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Merton’s message: give up on alpha

Nobel Prize winner, Robert Merton, has thrown down the gauntlet. He claims that by focusing on a retirement income goal he can beat any competitor that is managing a 70:30 portfolio that has wealth accumulation as the goal. Do you dare take him on?

The defined contribution pension management industry has it wrong, according to Professor Robert Merton.

“There is so much competition over getting alpha, but everyone has access to the same hedge funds. Give up! That’s not what is important,” Merton says.

Instead the focus should be on goals-based investing, he says. And the right goal for most people is an inflation-protected income at retirement, not wealth accumulation. It’s something Merton talks about with a passion that has supported a 45-year career researching risk and lifecycle investing.

Conventional retirement fund investments focus on wealth accumulation and measure risk as volatility of the portfolio, he says. In this context success looks like maximising the size of each individual’s account balance.

Instead, Merton proposes a new generation defined contribution plan – called Managed DC – which puts retirement income squarely in focus as both the investment goal and as the measure of success. Risk then becomes falling short of achieving the income you need. Managing retirement funds in such a way will provide a much higher degree of certainty of actually succeeding, he argues.

“The secret sauce of Managed DC is that if you are willing to agree on a goal, say for example $58,000 per year protected against inflation in retirement, and my competitors and I start with the same Sharpe ratio, but I use dynamic strategies based on the goal versus a 70:30 portfolio, then I promise you I’ll beat them,” he says. “Focusing on the goal is like having 20 per cent more assets.”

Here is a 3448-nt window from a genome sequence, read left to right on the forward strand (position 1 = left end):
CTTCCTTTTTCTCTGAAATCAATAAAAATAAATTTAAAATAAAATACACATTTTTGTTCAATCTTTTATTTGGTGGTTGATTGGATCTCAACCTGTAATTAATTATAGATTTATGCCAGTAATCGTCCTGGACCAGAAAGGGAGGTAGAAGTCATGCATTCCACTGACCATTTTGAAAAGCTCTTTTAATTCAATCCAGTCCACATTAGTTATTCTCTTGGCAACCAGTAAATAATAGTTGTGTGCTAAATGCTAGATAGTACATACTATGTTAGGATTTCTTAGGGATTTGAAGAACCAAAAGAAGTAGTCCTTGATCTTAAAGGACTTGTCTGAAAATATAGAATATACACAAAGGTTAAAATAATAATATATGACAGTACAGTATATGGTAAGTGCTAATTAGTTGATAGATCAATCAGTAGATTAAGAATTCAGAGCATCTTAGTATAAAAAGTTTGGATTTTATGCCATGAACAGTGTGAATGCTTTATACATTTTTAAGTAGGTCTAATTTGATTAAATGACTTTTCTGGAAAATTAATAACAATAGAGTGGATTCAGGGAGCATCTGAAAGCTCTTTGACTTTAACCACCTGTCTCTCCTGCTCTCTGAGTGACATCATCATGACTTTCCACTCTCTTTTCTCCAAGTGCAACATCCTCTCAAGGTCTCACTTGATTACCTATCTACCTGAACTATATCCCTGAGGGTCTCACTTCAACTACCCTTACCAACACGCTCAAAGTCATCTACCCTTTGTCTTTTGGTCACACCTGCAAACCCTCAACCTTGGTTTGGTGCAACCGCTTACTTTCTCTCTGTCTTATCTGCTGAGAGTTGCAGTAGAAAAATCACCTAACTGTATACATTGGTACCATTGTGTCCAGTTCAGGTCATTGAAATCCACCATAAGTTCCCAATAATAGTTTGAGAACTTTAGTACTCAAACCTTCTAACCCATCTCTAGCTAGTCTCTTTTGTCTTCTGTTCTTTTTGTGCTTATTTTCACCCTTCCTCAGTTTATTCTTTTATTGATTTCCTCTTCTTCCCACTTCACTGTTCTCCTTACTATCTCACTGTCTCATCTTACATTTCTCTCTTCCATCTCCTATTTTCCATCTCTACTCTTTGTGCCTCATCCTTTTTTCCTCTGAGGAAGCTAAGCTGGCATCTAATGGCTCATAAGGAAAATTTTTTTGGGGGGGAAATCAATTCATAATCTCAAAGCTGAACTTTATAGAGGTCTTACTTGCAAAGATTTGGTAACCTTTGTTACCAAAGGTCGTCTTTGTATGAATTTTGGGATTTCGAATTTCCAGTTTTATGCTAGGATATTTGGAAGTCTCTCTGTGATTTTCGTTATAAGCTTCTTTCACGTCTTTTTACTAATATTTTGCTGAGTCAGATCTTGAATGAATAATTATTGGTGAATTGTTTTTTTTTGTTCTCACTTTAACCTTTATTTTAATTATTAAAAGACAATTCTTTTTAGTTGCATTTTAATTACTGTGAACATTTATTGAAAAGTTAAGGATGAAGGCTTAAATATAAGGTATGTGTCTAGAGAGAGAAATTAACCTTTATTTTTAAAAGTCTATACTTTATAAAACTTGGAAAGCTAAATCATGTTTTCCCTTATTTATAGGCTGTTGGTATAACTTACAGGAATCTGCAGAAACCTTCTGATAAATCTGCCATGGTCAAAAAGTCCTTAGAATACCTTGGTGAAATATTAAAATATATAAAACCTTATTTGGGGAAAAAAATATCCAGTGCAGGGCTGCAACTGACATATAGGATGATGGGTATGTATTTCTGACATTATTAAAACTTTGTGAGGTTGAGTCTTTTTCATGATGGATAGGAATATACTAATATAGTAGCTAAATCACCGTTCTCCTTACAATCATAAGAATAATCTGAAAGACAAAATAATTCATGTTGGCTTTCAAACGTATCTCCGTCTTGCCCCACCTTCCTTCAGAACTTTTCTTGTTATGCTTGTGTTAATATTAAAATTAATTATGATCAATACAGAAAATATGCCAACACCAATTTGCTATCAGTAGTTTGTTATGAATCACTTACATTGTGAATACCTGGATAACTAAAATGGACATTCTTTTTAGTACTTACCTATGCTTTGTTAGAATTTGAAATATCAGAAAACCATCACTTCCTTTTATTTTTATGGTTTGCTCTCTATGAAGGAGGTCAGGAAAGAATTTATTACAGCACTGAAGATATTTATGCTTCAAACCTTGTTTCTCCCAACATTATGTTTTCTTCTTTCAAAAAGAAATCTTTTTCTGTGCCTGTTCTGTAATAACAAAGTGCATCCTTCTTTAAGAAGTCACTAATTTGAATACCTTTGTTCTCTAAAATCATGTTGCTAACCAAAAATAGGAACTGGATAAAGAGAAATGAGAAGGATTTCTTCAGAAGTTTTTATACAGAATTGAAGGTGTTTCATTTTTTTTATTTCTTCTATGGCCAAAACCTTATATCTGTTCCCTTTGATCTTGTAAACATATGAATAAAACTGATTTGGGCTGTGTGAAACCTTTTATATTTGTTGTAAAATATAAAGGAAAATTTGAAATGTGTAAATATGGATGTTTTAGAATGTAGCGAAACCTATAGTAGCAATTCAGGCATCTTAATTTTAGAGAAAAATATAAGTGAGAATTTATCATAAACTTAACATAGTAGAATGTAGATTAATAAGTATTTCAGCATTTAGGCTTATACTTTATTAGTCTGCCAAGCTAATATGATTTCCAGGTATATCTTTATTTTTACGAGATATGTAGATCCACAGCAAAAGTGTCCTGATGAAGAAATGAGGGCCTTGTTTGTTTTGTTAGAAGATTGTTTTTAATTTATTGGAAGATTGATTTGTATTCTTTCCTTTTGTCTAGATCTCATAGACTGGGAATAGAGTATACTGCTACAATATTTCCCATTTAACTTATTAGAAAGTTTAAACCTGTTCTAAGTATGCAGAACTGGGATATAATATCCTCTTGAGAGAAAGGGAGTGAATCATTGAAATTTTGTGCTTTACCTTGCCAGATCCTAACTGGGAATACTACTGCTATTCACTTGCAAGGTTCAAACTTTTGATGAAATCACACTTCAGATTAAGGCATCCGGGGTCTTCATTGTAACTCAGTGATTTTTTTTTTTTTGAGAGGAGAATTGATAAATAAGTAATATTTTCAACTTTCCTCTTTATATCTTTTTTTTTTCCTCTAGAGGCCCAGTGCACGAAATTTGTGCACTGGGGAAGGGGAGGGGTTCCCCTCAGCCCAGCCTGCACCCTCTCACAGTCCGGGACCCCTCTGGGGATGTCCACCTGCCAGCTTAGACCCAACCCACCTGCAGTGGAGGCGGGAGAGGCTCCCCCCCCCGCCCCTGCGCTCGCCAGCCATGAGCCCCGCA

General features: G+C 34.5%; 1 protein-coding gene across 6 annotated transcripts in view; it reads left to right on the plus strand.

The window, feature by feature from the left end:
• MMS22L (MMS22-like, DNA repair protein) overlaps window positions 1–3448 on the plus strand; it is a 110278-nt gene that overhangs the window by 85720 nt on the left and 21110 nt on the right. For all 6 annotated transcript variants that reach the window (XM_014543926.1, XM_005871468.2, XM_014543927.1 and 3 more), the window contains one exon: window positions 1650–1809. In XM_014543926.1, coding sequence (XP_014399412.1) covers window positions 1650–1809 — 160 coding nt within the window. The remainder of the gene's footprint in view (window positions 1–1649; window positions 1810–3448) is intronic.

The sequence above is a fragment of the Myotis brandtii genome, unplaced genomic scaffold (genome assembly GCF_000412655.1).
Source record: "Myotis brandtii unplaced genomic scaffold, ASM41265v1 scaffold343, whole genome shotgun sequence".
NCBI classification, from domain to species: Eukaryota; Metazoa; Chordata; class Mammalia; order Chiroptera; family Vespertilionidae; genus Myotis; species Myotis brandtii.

Merton, who has spent his entire career writing and researching lifecycle investing first publishing in 1969. These days he is the School of Management Distinguished Professor of Finance at the MIT Sloan School of Management. He is also the University Professor Emeritus at Harvard University,

In his opinion the retirement management industry should change its language, and techniques, to focus on income, and to look at earnings for spending and lifestyle.

“For people outside the financial services industry that is normal, but for the entire history of defined contribution the language is about portfolio returns, not income.”

Most lifecycle products use age as the only trigger for investment allocation differences, but Merton argues income is an essential piece of information.

“Adding income a big step up from age alone,” he says. “For example, a 34-year old woman earning $168,000 is very different to a 34-year old man earning $56,000. Age doesn’t tell you nearly enough to make a sensible asset allocation.

With target date funds the investment mix is such that as you get older you get more conservative because of age alone. That’s wrong. Actually the prime drivers of fund asset allocation are the risk composition of total retirement assets. That includes future contributions and how close you are to fully funding the income goal.”